Gold-coated silicon wafers provide inherent electrical properties that can be used in electrochemical applications. Platypus Technologies silicon substrates are carefully engineered to serve as high-performance electrodes.
A new publication from Clemson University in South Carolina describes an electrochemical analysis method to determine the amount of active charge material present within in a Prussian Blue Analogue (PBA) called nickel hexacyanoferrate (Ni-HCF). PBAs are promising materials for the development of new battery technologies due to their unique open crystalline structure and tunable conductivity. This structure can be modified to improve conductivity of the material.
The paper describes an electrochemical method where a material (Ni-HCF) is produced directly on an electrode. Gold-coated silicon wafers from Platypus Technologies were used in order to create an active electrode for this study. The authors aimed to determine the amount of material that is active in the charge storage of Ni-HCF.
Ni-HCF was produced with a two-step electrochemical process onto the gold-coated silicon wafer. Charge capacity was found by cyclic voltammetry (CV), a technique that is useful when evaluating oxidation-reduction reactions and can be used to measure the active material present in a sample.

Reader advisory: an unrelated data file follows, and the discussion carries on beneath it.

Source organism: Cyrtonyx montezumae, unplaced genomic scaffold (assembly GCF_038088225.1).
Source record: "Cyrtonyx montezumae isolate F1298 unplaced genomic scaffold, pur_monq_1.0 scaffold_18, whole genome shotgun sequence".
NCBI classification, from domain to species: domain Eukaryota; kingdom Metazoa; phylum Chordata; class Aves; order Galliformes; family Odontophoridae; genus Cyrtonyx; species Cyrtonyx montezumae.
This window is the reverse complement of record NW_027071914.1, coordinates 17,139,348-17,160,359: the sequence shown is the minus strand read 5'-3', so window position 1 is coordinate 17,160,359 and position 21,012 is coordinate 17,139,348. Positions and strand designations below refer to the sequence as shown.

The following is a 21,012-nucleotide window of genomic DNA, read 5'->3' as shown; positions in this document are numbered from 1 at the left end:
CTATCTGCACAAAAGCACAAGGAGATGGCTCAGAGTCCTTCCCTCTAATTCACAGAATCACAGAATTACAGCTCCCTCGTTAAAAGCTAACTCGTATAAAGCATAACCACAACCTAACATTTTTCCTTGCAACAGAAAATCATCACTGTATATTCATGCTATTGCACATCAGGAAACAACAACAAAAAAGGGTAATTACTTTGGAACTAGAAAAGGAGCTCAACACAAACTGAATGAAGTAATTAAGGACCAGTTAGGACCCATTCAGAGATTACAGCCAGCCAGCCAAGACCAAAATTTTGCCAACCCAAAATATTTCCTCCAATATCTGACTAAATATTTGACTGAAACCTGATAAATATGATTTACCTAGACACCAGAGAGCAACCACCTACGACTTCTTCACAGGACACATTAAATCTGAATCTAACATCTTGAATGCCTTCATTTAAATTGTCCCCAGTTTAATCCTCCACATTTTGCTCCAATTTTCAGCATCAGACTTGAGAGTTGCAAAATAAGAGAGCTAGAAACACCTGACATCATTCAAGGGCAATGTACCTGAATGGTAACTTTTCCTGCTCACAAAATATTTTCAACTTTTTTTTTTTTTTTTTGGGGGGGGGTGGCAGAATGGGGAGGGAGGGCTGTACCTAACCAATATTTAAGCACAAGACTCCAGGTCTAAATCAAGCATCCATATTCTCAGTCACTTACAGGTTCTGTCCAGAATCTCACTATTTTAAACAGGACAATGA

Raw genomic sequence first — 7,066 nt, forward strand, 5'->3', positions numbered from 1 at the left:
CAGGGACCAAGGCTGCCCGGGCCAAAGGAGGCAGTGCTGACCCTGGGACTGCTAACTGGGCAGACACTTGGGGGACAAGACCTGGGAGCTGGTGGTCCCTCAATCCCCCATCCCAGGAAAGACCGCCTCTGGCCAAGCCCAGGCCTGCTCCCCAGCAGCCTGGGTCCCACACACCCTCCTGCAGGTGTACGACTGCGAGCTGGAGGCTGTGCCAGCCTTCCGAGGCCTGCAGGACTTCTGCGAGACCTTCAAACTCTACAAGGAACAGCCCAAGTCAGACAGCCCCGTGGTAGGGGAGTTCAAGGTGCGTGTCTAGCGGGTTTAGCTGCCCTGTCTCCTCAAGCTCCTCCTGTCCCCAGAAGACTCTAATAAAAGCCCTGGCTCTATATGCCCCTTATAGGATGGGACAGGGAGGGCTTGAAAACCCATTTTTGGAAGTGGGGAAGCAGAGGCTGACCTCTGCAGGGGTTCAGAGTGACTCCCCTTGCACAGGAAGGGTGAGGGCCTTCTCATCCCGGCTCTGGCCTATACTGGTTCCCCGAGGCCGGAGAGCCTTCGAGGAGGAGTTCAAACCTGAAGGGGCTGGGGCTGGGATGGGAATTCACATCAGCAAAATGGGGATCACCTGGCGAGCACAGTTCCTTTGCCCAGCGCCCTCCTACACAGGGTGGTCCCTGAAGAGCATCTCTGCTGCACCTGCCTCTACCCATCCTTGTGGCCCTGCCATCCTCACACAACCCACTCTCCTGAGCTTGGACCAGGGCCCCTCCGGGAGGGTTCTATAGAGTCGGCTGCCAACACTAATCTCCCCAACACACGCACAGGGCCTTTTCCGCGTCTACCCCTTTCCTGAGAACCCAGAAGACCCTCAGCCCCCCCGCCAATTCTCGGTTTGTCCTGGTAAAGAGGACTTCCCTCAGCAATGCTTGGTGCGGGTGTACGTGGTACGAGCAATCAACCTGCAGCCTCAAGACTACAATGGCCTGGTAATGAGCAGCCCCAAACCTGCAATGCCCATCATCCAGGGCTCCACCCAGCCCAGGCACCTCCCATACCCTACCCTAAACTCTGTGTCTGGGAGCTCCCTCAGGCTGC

Platypus Technologies gold-coated silicon wafer served as both the substrate and the active electrode for the experiment. Nickel was first deposited onto the gold surface with DC potential amperometry, where voltage was adjusted until proper charge passed through the electrode. Next, cyclic voltammetry was used to measure the current as the electrode potential varied. The current measured as a function of voltage during film fabrication is shown below, illustrating the shifts in current at 0.4 Volts. The increasing peaks on the spectra indicate surface binding of the Ni-HCF film.
The authors conducted additional x-ray spectroscopy measurements on the gold-coated wafers functionalized with Ni-HCF. These measurements were useful to characterize the stoichiometry of the PBA.
Further investigation may be conducted to evaluate the possibility of sample-to-sample variation caused by sample roughness and kinetic differences. Nonetheless, a non-destructive comparative electrochemical process was established in order to measure the amount of Fe present in a PBA sample. This work could be applied to increase the efficiency of PBA samples to create improved battery-like materials.
In conclusion, gold-coated silicon wafers by Platypus Technologies were used to develop and characterize novel materials for battery technologies.